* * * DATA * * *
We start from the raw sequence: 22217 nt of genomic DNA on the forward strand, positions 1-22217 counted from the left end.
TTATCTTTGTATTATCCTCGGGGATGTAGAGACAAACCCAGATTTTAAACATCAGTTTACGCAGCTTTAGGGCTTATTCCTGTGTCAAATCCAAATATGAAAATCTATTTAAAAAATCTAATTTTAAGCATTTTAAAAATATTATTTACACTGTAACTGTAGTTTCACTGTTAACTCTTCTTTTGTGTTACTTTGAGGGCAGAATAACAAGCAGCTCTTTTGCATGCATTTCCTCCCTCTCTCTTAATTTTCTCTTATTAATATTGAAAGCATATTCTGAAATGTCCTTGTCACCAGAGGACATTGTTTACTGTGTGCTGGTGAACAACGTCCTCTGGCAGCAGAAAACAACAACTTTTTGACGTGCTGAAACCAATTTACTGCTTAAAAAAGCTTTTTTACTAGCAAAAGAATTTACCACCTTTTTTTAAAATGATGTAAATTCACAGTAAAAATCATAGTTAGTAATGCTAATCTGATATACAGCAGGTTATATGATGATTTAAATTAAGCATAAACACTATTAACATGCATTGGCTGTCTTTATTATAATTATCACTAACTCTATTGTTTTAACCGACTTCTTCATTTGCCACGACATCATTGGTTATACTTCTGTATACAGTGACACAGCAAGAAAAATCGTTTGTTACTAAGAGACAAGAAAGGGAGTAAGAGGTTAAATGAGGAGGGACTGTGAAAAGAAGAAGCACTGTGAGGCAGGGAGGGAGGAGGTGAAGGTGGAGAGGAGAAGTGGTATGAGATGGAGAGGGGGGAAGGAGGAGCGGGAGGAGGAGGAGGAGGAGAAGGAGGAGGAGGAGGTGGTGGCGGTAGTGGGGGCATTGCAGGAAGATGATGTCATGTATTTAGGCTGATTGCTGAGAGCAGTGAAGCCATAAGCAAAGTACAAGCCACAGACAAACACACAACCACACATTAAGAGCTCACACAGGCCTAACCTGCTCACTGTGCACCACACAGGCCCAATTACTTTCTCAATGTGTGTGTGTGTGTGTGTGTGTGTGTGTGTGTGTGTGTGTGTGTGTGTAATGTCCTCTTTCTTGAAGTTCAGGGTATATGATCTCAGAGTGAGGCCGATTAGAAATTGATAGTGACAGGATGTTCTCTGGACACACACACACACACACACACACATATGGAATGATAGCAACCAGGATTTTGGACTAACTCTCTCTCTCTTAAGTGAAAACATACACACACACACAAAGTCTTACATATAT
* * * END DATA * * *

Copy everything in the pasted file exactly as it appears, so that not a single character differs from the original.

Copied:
We start from the raw sequence: 22217 nt of genomic DNA on the forward strand, positions 1-22217 counted from the left end.
TTATCTTTGTATTATCCTCGGGGATGTAGAGACAAACCCAGATTTTAAACATCAGTTTACGCAGCTTTAGGGCTTATTCCTGTGTCAAATCCAAATATGAAAATCTATTTAAAAAATCTAATTTTAAGCATTTTAAAAATATTATTTACACTGTAACTGTAGTTTCACTGTTAACTCTTCTTTTGTGTTACTTTGAGGGCAGAATAACAAGCAGCTCTTTTGCATGCATTTCCTCCCTCTCTCTTAATTTTCTCTTATTAATATTGAAAGCATATTCTGAAATGTCCTTGTCACCAGAGGACATTGTTTACTGTGTGCTGGTGAACAACGTCCTCTGGCAGCAGAAAACAACAACTTTTTGACGTGCTGAAACCAATTTACTGCTTAAAAAAGCTTTTTTACTAGCAAAAGAATTTACCACCTTTTTTTAAAATGATGTAAATTCACAGTAAAAATCATAGTTAGTAATGCTAATCTGATATACAGCAGGTTATATGATGATTTAAATTAAGCATAAACACTATTAACATGCATTGGCTGTCTTTATTATAATTATCACTAACTCTATTGTTTTAACCGACTTCTTCATTTGCCACGACATCATTGGTTATACTTCTGTATACAGTGACACAGCAAGAAAAATCGTTTGTTACTAAGAGACAAGAAAGGGAGTAAGAGGTTAAATGAGGAGGGACTGTGAAAAGAAGAAGCACTGTGAGGCAGGGAGGGAGGAGGTGAAGGTGGAGAGGAGAAGTGGTATGAGATGGAGAGGGGGGAAGGAGGAGCGGGAGGAGGAGGAGGAGGAGAAGGAGGAGGAGGAGGTGGTGGCGGTAGTGGGGGCATTGCAGGAAGATGATGTCATGTATTTAGGCTGATTGCTGAGAGCAGTGAAGCCATAAGCAAAGTACAAGCCACAGACAAACACACAACCACACATTAAGAGCTCACACAGGCCTAACCTGCTCACTGTGCACCACACAGGCCCAATTACTTTCTCAATGTGTGTGTGTGTGTGTGTGTGTGTGTGTGTGTGTGTGTGTGTGTGTGTAATGTCCTCTTTCTTGAAGTTCAGGGTATATGATCTCAGAGTGAGGCCGATTAGAAATTGATAGTGACAGGATGTTCTCTGGACACACACACACACACACACACACATATGGAATGATAGCAACCAGGATTTTGGACTAACTCTCTCTCTCTTAAGTGAAAACATACACACACACACAAAGTCTTACATATAT